I remember writing in an email to my clients some time ago about how much I enjoy watching the cake decorating shows on television. So, as you can imagine, it was thrilling to see the cakes featured at this year’s flower show in Boston at the Seaport World Trade Center.
Titled “The Garden of Cakes“, their display featured amazing cakes decorated by 16 businesses throughout Massachusettes and New Hampshire. For the first time, I took more photos of cakes than plants at a garden show. I joked to my friend that cake decorating may be my third career someday.
From watering cans to tasty looking roses and orchids, it was incredible to see the talents of these decorators’ spectacular inspirations. I certainly didn’t have these choices for wedding cakes back in the 1990’s. Today’s brides are lucky indeed. These displays made me want to throw a garden party just to have an excuse to order one of them.
Cake decorating reminds me a bit of the process one may go through when creating gardens or designing landscapes. It involves a phase of inspiration to create a vision first. On the television shows like ‘Cake Boss’ or ‘Food Network’s Extreme Cake Challenges’, the cake designers will sketch an idea for their design based on a theme. Follows is their experience involved from knowing which materials and ingredients work best, the talent and skill needed to create blown sugars and working with fondant, and then the cakes, sometimes towering 6 to 10 feet high, have to be moved to a judging area without toppling over! All happening within a set amount of hours and sometimes it is so rushed at the end, everyone gets nervous but has to keep their cool. Many times the cake decorators have to make adjustments to their plans on the spot. This is very similar to the garden design process. It has been completely thought out and designed, yet nature may impose a change on the spot when you begin planting, so you make adjustments and that is okay.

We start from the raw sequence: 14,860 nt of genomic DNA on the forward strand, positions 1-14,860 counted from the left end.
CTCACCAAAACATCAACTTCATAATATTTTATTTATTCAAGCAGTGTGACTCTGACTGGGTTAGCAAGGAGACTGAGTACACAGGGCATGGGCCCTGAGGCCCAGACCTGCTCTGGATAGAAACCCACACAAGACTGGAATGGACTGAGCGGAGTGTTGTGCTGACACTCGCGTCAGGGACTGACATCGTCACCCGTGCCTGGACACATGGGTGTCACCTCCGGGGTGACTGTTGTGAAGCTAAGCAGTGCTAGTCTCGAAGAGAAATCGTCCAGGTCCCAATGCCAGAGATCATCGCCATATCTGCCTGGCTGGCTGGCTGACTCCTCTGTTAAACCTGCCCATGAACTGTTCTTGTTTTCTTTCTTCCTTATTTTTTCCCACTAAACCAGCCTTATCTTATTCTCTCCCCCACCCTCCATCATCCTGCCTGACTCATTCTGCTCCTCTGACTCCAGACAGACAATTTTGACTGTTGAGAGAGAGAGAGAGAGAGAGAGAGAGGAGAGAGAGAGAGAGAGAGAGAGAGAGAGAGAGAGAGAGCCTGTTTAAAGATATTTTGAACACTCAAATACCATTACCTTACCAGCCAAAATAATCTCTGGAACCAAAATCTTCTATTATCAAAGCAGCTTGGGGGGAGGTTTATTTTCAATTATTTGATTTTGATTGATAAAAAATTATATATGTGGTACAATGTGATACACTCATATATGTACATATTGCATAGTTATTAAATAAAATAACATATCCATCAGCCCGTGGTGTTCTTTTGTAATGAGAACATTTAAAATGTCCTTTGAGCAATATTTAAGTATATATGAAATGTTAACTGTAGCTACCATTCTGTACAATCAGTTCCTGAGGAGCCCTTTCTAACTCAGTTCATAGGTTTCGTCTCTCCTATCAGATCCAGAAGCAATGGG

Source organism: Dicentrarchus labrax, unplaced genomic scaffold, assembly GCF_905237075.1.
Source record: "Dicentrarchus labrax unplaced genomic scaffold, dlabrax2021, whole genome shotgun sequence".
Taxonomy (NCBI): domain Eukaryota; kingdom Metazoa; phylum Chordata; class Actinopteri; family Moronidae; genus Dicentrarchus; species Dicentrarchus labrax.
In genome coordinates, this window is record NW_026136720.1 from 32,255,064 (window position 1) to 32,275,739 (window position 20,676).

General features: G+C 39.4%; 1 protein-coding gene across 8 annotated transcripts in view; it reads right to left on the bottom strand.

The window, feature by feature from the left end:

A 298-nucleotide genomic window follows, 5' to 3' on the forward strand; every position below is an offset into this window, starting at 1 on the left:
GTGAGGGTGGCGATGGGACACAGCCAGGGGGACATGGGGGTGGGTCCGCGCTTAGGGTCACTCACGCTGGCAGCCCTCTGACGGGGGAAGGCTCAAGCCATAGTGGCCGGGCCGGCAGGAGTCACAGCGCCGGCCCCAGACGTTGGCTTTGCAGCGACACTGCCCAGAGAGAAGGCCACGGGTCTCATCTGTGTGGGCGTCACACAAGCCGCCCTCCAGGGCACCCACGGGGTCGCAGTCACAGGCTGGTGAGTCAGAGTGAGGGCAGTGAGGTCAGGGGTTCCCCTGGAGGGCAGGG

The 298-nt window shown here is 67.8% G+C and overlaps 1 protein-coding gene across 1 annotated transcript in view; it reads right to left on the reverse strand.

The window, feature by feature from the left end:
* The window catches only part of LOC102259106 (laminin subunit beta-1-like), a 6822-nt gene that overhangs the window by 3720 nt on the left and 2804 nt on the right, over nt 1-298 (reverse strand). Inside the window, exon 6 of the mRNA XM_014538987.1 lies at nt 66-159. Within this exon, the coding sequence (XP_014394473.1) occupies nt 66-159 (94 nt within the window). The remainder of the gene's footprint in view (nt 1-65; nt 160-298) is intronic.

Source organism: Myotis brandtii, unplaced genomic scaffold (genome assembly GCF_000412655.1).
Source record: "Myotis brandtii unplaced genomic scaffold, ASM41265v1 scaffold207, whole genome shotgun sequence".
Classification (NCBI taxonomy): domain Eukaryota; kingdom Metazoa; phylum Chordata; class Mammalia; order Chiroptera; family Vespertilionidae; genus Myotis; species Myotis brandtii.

The other amazing part of seeing these cakes at the Boston flower show was each was uniquely different. This holds true for designers of gardens and landscapes too. No one garden design is ever exactly the same for each designer or gardener has their own style, preference, and knowledge base for plants – and that makes designing fun and challenging.
One of my favorite cakes was a design that featured moss balls (made with frosting of course) that were supporting the individual cake tiers. The moss looked extremely real, and in the gardening world, moss seems big this year. I’m seeing it sold more often in live form but also faux form on stones and pots for decorating up items. In fact, later I came across the cutest handpinched pottery and moss balls (shown on the left) created by Cleve Hayes of Puddingstone Farm that specializes in handmade terracota pottery at a plant nursery items in Lawton, MI. I was trying to get the best photos possible, but the lighting at the show is always difficult for me to manage since I’m just an amateur photographer with a digital camera (so click on the photo to enlarge it if you need to on my blog pages for a bigger, closer view of photos).
There were other cakes that had garden flowers painted on the fondant or frosting areas with paint brushes. These designers are not only great with techniques, but they are artists! One can only admire their efforts as we fooled into believing some of the flowers are real on the cake! The orchids in particular were so realistic that eventually eating them seems like it would be a crime for they were so pretty.
Perhaps trying to build a garden that looks like a cake would take this to a whole concept to new level of challenges – something for next year’s show?!
www.theartisankitchen.com; www.bumblebeecakes.com; www.cakeperiod.com; www.cakes4occasions.com; www.cakestoremember.biz; www.wwwisp.com/cakelady; www.jacquespastries.com; www.montilios.com; www.pepperscatering.com; www.rochebros.com; www.scrumptions.com; www.seaportboston.com; www.eatwicked.com; www.sweetcupscakes.com; www.sweetlifeconfections.com; www.tastefullywright.com.